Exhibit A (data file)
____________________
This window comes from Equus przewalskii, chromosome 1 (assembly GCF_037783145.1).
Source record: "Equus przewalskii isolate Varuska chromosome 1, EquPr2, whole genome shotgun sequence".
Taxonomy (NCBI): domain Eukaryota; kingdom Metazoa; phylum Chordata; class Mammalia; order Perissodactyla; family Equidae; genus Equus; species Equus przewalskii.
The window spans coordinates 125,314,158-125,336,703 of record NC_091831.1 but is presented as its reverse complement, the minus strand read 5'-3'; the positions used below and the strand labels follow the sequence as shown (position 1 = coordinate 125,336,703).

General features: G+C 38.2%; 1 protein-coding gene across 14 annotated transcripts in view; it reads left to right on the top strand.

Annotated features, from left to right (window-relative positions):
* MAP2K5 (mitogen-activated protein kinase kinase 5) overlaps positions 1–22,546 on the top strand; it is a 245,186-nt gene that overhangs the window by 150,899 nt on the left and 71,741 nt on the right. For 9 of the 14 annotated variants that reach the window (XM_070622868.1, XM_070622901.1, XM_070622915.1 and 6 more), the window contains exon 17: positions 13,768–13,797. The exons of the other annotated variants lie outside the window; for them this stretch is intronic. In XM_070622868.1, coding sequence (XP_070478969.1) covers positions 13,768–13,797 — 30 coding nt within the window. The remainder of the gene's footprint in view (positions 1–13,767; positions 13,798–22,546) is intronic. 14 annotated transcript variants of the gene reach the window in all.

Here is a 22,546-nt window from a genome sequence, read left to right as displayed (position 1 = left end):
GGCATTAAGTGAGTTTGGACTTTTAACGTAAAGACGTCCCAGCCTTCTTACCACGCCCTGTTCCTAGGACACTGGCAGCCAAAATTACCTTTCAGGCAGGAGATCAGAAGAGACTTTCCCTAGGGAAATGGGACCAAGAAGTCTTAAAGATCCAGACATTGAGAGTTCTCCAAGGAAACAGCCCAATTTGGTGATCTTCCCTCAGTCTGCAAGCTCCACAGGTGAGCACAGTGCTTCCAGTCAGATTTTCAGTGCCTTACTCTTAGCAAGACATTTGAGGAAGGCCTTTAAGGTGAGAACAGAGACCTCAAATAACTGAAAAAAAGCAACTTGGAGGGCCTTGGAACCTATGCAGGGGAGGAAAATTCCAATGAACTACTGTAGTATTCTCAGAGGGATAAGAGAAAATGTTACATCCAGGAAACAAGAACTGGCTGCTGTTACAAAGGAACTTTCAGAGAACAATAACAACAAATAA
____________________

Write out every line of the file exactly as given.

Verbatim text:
This window comes from Equus przewalskii, chromosome 1 (assembly GCF_037783145.1).
Source record: "Equus przewalskii isolate Varuska chromosome 1, EquPr2, whole genome shotgun sequence".
Taxonomy (NCBI): domain Eukaryota; kingdom Metazoa; phylum Chordata; class Mammalia; order Perissodactyla; family Equidae; genus Equus; species Equus przewalskii.
The window spans coordinates 125,314,158-125,336,703 of record NC_091831.1 but is presented as its reverse complement, the minus strand read 5'-3'; the positions used below and the strand labels follow the sequence as shown (position 1 = coordinate 125,336,703).

General features: G+C 38.2%; 1 protein-coding gene across 14 annotated transcripts in view; it reads left to right on the top strand.

Annotated features, from left to right (window-relative positions):
* MAP2K5 (mitogen-activated protein kinase kinase 5) overlaps positions 1–22,546 on the top strand; it is a 245,186-nt gene that overhangs the window by 150,899 nt on the left and 71,741 nt on the right. For 9 of the 14 annotated variants that reach the window (XM_070622868.1, XM_070622901.1, XM_070622915.1 and 6 more), the window contains exon 17: positions 13,768–13,797. The exons of the other annotated variants lie outside the window; for them this stretch is intronic. In XM_070622868.1, coding sequence (XP_070478969.1) covers positions 13,768–13,797 — 30 coding nt within the window. The remainder of the gene's footprint in view (positions 1–13,767; positions 13,798–22,546) is intronic. 14 annotated transcript variants of the gene reach the window in all.

Here is a 22,546-nt window from a genome sequence, read left to right as displayed (position 1 = left end):
GGCATTAAGTGAGTTTGGACTTTTAACGTAAAGACGTCCCAGCCTTCTTACCACGCCCTGTTCCTAGGACACTGGCAGCCAAAATTACCTTTCAGGCAGGAGATCAGAAGAGACTTTCCCTAGGGAAATGGGACCAAGAAGTCTTAAAGATCCAGACATTGAGAGTTCTCCAAGGAAACAGCCCAATTTGGTGATCTTCCCTCAGTCTGCAAGCTCCACAGGTGAGCACAGTGCTTCCAGTCAGATTTTCAGTGCCTTACTCTTAGCAAGACATTTGAGGAAGGCCTTTAAGGTGAGAACAGAGACCTCAAATAACTGAAAAAAAGCAACTTGGAGGGCCTTGGAACCTATGCAGGGGAGGAAAATTCCAATGAACTACTGTAGTATTCTCAGAGGGATAAGAGAAAATGTTACATCCAGGAAACAAGAACTGGCTGCTGTTACAAAGGAACTTTCAGAGAACAATAACAACAAATAA